Biography (Magill Book Reviews)
Margaret Bourke-White cut a dashing figure from the start of her career in the 1920’s as she hung off girders and out of planes to get shots. Her profession took her worldwide, and her photographs of world leaders such as Joseph Stalin, Winston Churchill, and Mahatma Gandhi have become part of the historical record. LIFE magazine was launched with Bourke-White’s cover photo and lead story. An elegantly attractive and adventurous woman, she was herself the subject of numerous news stories.
Working incessantly, Bourke-White documented Southern poverty, Nazi death camps, and wartime air raids. Her early taste for dramatic architecture and machinery gave way to an emphasis on the human condition and world events, photographed always in a distinctively stylized manner.
Bourke-White’s personal life was relegated to the spare moments of her high-powered career. Nevertheless, she managed to fit in some flamboyant affairs and two brief marriages. Vicki Goldberg strives for a psychological account of these relationships and assesses the influence of Margaret’s brilliant father and strong-willed mother.
Overall, one is left with an impression of a solitary, driven personality who cared for her trailblazing image and her photography far more than for her friends, family, or lovers, finding her identity in her accomplishments. Such a person is a difficult subject for biography if more than a compendium of worldly achievements is...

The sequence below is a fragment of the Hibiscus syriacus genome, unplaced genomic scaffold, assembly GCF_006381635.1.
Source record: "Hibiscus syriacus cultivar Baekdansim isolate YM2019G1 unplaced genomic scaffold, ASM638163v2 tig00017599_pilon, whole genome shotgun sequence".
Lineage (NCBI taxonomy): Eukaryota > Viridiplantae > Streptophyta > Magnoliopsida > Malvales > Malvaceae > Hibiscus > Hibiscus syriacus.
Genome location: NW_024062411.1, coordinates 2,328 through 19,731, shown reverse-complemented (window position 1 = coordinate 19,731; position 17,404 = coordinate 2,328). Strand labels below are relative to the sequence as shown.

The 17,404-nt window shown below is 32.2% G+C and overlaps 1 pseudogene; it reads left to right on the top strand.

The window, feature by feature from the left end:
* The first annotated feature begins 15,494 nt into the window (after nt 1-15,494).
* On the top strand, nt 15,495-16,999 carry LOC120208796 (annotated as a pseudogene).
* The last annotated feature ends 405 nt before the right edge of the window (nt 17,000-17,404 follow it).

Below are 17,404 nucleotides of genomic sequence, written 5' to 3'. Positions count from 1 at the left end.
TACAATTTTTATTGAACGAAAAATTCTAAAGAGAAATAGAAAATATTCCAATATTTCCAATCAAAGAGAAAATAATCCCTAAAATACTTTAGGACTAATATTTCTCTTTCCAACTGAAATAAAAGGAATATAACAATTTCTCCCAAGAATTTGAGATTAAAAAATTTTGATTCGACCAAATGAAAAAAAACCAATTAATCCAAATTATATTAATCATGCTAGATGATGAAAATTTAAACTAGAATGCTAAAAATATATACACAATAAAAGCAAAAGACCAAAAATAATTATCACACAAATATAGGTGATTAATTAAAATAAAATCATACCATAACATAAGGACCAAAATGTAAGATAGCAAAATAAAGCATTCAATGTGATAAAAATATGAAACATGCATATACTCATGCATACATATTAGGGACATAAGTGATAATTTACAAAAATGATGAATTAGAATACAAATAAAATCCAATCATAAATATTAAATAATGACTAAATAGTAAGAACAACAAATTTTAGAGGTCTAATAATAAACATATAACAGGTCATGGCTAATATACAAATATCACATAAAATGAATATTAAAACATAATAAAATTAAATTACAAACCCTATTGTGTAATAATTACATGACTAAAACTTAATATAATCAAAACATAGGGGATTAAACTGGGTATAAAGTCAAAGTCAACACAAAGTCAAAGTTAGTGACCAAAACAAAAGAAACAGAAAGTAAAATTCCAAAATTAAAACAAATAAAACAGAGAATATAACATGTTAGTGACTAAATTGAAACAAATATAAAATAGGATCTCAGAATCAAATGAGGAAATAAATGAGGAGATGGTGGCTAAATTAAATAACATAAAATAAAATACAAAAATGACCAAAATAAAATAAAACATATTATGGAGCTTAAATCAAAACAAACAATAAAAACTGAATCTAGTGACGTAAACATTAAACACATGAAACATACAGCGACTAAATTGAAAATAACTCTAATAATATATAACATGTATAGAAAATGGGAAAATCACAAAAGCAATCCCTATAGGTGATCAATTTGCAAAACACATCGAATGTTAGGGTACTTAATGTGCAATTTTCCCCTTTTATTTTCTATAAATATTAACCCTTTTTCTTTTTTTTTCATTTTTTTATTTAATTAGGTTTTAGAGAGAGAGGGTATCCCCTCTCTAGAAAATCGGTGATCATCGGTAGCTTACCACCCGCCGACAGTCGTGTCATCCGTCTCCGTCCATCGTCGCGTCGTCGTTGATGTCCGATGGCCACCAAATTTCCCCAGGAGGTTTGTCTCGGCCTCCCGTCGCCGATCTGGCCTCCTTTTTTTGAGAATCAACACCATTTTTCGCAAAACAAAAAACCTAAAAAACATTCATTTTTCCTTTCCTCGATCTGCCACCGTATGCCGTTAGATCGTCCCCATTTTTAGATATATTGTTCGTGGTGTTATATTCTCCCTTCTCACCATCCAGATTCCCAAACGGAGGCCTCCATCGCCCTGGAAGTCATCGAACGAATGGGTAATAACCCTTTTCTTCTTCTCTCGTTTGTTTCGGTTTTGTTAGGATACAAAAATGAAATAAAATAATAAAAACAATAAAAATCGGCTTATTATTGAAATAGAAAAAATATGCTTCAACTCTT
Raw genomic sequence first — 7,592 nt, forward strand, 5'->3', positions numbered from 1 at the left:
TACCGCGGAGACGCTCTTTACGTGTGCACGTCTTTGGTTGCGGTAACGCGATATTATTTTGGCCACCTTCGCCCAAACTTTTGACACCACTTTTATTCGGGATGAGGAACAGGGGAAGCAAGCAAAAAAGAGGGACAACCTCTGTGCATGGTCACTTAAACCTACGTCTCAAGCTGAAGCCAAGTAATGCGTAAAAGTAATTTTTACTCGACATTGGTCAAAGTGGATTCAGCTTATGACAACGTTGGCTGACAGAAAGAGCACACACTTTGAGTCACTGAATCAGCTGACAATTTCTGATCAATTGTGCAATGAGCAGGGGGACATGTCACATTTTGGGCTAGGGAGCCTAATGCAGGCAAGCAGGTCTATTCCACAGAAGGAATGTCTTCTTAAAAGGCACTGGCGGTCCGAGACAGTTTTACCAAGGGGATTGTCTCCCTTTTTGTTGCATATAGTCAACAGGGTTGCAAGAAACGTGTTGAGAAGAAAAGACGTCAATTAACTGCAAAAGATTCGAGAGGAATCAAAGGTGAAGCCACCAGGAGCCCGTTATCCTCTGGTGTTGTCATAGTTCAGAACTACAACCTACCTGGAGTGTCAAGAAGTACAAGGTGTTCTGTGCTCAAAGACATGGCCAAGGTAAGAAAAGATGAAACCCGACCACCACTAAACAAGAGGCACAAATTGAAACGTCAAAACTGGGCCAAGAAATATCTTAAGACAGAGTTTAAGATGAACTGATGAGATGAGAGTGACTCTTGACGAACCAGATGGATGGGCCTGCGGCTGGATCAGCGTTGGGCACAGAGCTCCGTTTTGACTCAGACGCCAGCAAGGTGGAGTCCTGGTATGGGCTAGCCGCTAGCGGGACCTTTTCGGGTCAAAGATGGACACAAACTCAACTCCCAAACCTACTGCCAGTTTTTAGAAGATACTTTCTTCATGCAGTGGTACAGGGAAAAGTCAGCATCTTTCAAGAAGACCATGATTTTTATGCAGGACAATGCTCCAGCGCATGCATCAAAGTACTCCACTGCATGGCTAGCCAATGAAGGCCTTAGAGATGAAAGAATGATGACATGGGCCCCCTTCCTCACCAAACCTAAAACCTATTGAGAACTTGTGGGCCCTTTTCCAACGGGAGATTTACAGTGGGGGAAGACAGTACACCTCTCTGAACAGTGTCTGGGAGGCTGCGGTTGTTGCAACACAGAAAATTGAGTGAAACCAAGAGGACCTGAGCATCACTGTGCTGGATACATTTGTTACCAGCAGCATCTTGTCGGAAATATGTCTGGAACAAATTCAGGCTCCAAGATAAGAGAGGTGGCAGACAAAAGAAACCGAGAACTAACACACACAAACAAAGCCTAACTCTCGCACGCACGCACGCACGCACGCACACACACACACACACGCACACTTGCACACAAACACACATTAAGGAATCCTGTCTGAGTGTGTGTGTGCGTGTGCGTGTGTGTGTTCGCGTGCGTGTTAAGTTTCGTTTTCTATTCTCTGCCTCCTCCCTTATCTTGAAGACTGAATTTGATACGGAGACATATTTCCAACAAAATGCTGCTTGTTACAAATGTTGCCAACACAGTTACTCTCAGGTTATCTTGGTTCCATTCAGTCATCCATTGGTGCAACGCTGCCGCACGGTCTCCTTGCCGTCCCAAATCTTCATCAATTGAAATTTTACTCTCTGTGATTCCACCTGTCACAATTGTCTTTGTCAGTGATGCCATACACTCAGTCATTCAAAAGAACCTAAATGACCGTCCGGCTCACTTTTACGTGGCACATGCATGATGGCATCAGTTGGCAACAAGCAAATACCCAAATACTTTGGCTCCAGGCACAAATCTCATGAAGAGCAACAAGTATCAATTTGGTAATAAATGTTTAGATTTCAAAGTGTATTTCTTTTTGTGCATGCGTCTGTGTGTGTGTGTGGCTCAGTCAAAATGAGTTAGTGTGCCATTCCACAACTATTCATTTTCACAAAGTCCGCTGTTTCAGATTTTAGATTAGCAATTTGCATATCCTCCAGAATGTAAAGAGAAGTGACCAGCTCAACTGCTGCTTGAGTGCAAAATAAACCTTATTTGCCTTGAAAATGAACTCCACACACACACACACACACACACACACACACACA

(The entire section is 243 words.)
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Biography (Dictionary of World Biography: Twentieth Century)
Article abstract: Margaret Bourke-White was a pioneering news photographer who helped develop and define the field of photojournalism.
Margaret Bourke-White was born June 14, 1904, in the New York borough of the Bronx, the second in a family of three children. Bourke-White’s father, Joseph White, was an engineer and inventor, and her mother, Minnie (née Bourke), was trained as a stenographer. The White children were reared in a strict but loving household. Joseph and Minnie White encouraged their children’s curiosity about the natural world and strove to instill in them the values of determination and hard work. Margaret later remembered that her mother taught her to “never take the easy path.”
When Margaret was a small child, her family moved to Bound Brook, New Jersey, where she attended public schools. She later attended Plainfield High School, where she served as yearbook editor and, as a sophomore, won a school literary competition—activities that highlighted her talent for writing. Upon graduation from high school in 1921, she attended Columbia University for one semester, during which she took a photography course. She left school after her father died in 1922, but returned to college the next year after winning a scholarship to study at the University of Michigan at Ann Arbor.
At the University of Michigan, Margaret met Everett Chapman, a doctoral candidate in...
(The entire section is 2006 words.)